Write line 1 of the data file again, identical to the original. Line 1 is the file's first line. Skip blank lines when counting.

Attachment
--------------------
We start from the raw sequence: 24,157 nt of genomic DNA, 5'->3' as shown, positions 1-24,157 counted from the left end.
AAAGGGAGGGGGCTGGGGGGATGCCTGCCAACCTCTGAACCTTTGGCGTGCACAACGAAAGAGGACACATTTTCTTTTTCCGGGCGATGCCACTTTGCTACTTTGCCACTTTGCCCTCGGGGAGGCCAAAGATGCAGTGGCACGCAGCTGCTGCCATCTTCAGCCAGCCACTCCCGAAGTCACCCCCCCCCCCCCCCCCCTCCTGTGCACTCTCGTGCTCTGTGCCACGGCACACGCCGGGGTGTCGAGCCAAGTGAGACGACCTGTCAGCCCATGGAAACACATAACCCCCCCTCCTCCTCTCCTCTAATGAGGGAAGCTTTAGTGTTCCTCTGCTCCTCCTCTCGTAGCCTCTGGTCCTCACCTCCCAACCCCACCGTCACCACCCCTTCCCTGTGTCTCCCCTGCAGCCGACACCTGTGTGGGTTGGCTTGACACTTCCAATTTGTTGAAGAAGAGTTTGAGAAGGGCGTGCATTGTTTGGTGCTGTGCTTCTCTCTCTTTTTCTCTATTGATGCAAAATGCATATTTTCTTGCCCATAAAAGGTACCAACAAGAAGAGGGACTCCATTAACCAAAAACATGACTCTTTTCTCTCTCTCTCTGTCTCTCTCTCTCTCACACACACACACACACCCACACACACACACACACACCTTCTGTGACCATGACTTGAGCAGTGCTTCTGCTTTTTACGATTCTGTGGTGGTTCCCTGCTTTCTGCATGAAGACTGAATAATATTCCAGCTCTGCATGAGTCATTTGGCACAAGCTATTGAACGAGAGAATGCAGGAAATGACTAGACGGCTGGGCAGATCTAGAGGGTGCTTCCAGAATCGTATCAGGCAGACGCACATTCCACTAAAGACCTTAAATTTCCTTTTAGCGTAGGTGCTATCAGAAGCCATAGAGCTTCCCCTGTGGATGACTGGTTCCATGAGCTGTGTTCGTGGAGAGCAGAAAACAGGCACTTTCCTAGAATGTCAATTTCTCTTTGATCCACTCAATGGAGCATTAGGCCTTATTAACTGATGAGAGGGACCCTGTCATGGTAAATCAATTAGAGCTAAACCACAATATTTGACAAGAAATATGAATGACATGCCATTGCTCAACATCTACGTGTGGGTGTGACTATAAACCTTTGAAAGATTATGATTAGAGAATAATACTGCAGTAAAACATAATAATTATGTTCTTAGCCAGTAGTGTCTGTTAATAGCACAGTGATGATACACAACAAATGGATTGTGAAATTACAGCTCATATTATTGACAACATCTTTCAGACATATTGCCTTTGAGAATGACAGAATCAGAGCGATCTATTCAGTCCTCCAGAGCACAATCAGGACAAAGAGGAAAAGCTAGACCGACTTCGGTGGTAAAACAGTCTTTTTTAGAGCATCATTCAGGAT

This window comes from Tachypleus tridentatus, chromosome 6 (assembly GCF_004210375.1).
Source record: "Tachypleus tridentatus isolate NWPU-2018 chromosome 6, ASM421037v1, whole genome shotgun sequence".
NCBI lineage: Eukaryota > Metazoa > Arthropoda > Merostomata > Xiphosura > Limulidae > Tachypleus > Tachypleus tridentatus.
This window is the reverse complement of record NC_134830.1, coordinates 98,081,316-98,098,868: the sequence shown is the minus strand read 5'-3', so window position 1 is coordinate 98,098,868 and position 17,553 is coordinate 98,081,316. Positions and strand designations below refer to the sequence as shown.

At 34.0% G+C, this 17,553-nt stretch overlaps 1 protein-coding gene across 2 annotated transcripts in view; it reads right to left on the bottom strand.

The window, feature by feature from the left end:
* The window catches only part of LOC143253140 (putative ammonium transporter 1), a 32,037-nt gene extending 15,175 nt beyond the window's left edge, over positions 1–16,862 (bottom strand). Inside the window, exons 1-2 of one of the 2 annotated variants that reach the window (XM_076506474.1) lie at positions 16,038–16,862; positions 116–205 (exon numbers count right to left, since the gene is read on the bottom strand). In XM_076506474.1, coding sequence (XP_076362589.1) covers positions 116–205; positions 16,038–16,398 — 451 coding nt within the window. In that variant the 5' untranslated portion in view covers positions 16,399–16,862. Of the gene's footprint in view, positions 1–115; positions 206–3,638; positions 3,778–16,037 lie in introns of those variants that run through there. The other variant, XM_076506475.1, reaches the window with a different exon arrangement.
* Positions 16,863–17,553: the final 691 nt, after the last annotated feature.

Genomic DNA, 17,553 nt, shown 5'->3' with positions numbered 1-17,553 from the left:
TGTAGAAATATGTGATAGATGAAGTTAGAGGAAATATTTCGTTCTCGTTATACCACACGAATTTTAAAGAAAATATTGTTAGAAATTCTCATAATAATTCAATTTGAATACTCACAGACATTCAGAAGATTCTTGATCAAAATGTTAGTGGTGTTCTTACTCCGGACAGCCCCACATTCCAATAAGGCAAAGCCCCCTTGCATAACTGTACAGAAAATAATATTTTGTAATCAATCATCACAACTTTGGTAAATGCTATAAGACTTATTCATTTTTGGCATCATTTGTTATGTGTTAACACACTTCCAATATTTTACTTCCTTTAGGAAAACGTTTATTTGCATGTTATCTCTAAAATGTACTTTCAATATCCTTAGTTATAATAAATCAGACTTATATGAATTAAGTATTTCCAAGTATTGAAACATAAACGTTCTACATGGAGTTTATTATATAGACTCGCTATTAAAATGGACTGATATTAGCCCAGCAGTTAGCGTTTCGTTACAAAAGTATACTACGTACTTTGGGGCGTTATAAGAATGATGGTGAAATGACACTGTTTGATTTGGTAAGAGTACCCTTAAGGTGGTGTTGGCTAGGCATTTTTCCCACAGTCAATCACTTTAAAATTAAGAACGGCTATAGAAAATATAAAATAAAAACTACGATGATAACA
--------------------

We start from the raw sequence: 24,157 nt of genomic DNA, 5'->3' as shown, positions 1-24,157 counted from the left end.